Cast: Nathan Phillips, Clayton Watson, Steady Eddy, Chloe Maxwell, Robert Menzies, Gyton Grantley, Syd Brisbane, Rory Williamson
Director: Evan Clarry
Writer: Steve Pratt
Rated: M medium level violence, medium level coarse language, drug references
Running Time: 95 Minutes
Brandon (Nathan Phillips) absolutely lives for the surf. Too bad for him, an episode of surf rage throws him miles away from anything resembling a beach. In fact, the good-behaviour bond that the Magistrates court sentenced him with throws Brandon in the deep end of more potential bad-behaviour than any amount of good. As part of his punishment he's sent to help at a home for the intellectually disabled - enter Trevor (Steady Eddy) and Adrian (Clayton Watson), both of them smart enough to realize that Brandon is their ticket out of there for a bit of fun. Activate a road trip to the beach, add a sexy but mysterious babe named Jo (Chloe Maxwell) and factor in a few gangsters trying to kill them, a rival gang, a deserted farm and a spear gun - and the body count begins.
If they do ever make it to the beach they'll have to be quick, stick together and stay UNDER THE RADAR.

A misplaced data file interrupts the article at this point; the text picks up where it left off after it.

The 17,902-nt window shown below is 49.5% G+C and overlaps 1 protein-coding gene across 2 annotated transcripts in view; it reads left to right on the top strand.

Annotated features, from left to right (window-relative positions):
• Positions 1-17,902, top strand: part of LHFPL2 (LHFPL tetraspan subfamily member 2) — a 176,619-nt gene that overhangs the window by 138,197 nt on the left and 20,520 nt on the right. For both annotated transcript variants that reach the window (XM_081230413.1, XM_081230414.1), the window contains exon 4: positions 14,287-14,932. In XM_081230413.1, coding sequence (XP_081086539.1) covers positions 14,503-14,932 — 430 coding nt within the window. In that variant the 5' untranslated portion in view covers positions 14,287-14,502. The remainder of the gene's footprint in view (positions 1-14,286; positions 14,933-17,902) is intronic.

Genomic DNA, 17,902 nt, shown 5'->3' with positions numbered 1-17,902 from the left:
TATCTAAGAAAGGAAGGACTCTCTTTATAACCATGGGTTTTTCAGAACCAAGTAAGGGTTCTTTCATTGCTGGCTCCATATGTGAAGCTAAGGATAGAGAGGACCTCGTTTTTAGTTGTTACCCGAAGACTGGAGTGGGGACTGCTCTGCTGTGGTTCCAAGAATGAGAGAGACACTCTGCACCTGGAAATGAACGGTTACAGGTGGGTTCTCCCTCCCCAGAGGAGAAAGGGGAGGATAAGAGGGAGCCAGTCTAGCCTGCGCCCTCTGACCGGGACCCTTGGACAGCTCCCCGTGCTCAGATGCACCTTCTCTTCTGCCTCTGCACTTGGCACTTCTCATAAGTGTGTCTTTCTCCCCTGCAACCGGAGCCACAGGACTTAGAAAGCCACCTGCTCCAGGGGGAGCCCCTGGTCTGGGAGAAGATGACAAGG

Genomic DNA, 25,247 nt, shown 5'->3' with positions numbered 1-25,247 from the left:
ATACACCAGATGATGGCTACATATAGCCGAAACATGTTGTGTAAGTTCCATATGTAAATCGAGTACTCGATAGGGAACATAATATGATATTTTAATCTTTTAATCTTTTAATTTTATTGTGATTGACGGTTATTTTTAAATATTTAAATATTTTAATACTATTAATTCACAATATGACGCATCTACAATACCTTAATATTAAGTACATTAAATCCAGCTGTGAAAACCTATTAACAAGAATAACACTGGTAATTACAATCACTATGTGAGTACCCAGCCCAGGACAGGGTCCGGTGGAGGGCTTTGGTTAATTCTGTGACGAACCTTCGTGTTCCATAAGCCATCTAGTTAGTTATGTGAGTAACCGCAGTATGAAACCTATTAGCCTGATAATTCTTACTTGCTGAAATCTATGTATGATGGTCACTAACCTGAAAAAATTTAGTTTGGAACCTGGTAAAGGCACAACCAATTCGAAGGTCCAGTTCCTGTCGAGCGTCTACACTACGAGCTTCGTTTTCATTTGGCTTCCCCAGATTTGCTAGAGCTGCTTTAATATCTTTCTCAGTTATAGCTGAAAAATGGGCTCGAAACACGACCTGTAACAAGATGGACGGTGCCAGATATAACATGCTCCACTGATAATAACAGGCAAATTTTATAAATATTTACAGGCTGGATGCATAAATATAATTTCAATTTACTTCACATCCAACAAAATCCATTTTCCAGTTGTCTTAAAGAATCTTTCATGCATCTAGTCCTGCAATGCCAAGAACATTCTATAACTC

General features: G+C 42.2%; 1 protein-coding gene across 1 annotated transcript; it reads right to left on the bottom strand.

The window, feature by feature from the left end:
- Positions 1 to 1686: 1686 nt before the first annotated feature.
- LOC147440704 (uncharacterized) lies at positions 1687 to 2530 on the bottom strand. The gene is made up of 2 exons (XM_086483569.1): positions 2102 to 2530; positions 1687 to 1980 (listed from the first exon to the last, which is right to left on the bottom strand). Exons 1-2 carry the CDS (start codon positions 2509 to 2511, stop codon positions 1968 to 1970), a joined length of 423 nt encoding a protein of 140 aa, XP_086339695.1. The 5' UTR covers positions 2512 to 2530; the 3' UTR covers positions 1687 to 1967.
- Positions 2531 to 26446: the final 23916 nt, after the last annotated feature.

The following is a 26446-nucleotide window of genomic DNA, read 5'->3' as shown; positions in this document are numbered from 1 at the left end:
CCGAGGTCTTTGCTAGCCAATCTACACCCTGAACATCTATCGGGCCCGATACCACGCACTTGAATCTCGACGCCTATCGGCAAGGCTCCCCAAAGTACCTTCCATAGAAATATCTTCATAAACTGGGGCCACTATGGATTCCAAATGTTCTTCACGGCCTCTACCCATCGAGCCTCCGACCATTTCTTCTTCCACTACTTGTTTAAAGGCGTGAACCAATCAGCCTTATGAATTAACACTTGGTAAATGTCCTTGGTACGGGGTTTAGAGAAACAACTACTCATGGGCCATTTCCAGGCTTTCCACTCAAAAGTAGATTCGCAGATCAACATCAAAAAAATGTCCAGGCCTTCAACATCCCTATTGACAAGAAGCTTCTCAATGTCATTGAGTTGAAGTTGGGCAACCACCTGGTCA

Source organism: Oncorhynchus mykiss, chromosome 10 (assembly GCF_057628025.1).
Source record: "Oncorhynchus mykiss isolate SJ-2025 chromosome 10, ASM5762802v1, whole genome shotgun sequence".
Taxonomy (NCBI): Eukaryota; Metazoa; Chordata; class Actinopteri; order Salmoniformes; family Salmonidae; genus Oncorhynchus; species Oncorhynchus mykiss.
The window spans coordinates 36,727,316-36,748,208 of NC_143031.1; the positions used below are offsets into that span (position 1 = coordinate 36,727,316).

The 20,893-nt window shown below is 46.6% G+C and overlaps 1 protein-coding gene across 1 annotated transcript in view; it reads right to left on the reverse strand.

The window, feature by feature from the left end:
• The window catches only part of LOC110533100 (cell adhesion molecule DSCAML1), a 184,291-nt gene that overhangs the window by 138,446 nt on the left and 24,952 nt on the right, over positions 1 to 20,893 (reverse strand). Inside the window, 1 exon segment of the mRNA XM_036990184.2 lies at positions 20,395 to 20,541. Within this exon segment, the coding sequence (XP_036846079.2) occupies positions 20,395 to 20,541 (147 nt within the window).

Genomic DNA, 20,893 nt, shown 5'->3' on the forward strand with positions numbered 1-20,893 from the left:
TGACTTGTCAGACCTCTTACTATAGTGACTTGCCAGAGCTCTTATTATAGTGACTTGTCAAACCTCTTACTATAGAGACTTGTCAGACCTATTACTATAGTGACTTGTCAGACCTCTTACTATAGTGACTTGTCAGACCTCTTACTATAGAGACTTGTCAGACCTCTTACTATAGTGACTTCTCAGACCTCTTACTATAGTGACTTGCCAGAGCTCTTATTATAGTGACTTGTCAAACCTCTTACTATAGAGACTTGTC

Using disabled people as main characters in a movie might seem trite, but in the case of 'Under The Radar' they are not demoralized at all, rather they are being depicted as ordinary people. Brandon (an excellent Nathan Phillips) is a free spirit who is basically a freeloading beach bum with a caring heart. He is sent to a home for the intellectually disabled, to teach him a lesson after an altercation with the Mayor's son. He is meant to learn about the disabled and to try to learn to have some empathy for them, but thinks it's all just a big joke - he'd rather be sitting in his car smoking a joint. He gradually comes to like some of the other residents, and he uses two of them - Adrian and Trevor - to enable him to take off one weekend for some surfing, with them in tow. They pick up a hitchhiker, Jo, who has emotional baggage of her own, and think that this is the life.
'Under The Radar' is one of those movies that starts almost at the finish and then backtracks its way to fill in the gaps. We first meet the lead characters as a gang holds them hostage, which is a bit confusing until the first flashback sequence but then it all slowly falls into place and it does actually work this way.
The film has a very Australian outdoors look being shot mainly on location in Queensland without being too ockerish. It has some very funny lines, some pathos, some amusing stunts and overall, a feeling of genuine substance. The only overdone stereotype was the mafia style gang, complete with black attire, but even Brandon managed to point out to them how clichéd they appeared.
'Under The Radar' successfully combines comedy with just enough suspense to create a decent, fun and ultimately satisfying film, which for once in an Australian movie was a welcome relief.
Rating : B+